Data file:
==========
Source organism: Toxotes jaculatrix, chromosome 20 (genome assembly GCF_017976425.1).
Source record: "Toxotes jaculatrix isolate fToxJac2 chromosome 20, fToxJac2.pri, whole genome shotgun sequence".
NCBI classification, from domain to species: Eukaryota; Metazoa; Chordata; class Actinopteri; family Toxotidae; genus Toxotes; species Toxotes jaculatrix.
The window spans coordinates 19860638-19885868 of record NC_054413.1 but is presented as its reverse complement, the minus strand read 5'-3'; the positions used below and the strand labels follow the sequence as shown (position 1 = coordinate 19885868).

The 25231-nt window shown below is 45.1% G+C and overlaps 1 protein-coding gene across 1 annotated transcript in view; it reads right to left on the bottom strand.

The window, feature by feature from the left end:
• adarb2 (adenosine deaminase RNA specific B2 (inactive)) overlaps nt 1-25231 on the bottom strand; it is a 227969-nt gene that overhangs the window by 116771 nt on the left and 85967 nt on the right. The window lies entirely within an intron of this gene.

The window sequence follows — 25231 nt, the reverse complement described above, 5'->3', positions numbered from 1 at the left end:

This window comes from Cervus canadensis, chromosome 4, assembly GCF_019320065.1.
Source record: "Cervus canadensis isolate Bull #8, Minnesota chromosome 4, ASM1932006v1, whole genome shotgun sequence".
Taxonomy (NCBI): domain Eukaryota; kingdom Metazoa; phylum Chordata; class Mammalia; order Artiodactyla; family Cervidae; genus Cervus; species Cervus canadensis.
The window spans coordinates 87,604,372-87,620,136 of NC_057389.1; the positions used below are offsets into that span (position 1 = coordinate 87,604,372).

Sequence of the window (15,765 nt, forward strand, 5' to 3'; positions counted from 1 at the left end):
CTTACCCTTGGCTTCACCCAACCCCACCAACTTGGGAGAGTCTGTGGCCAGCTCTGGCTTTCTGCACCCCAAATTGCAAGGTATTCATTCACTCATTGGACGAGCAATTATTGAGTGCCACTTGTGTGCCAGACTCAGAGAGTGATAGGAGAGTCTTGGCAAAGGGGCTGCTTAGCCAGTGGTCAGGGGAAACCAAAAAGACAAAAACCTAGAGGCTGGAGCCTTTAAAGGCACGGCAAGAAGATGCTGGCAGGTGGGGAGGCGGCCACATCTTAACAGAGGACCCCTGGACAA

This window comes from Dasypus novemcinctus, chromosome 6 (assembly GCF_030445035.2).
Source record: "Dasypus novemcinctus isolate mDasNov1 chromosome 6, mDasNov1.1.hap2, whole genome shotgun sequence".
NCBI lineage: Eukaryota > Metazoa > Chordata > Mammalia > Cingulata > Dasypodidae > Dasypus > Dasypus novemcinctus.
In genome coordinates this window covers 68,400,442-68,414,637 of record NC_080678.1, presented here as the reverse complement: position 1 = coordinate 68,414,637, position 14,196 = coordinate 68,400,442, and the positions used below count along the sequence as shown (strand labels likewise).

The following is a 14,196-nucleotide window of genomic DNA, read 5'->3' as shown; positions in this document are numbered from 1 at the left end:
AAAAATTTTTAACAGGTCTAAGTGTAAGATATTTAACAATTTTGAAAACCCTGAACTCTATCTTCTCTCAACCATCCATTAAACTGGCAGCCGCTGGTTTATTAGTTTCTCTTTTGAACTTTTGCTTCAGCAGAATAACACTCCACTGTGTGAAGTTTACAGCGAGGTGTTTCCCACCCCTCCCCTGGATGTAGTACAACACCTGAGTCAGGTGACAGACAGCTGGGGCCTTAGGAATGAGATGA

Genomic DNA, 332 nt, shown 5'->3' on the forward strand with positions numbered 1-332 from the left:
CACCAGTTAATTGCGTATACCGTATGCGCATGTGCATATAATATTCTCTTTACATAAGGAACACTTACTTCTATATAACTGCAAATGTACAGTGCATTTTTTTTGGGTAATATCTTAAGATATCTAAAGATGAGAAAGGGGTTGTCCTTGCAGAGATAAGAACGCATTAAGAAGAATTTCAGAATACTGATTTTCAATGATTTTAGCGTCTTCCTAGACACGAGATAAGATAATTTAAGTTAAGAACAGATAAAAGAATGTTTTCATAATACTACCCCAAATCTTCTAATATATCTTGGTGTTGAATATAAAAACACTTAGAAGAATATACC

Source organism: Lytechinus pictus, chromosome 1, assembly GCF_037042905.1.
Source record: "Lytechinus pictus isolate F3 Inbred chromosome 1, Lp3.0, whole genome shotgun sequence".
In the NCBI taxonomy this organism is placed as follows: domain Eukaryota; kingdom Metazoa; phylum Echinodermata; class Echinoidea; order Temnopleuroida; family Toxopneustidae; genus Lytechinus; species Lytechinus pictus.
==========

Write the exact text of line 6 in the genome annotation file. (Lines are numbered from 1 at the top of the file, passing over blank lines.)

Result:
The window, feature by feature from the left end: